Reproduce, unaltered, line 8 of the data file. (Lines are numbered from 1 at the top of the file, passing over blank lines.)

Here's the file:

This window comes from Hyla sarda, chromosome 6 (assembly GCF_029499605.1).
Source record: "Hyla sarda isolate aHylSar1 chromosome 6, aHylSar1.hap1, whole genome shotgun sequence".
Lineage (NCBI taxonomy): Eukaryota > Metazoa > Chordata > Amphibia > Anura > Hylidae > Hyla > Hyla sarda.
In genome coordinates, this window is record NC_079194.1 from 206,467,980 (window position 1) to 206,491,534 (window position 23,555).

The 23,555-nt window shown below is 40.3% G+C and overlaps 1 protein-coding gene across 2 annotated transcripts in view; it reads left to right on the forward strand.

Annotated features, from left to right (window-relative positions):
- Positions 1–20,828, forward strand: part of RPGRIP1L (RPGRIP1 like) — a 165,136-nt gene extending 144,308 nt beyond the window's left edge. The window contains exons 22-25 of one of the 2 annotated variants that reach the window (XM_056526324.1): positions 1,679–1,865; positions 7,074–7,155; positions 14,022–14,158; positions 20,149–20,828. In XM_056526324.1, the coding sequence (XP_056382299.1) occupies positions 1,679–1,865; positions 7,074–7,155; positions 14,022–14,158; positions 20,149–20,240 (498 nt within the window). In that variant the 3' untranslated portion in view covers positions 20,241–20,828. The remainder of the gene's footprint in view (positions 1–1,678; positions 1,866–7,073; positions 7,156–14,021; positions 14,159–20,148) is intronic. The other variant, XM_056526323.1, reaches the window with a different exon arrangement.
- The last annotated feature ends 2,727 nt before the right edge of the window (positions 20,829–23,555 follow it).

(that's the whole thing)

- The last annotated feature ends 2,727 nt before the right edge of the window (positions 20,829–23,555 follow it).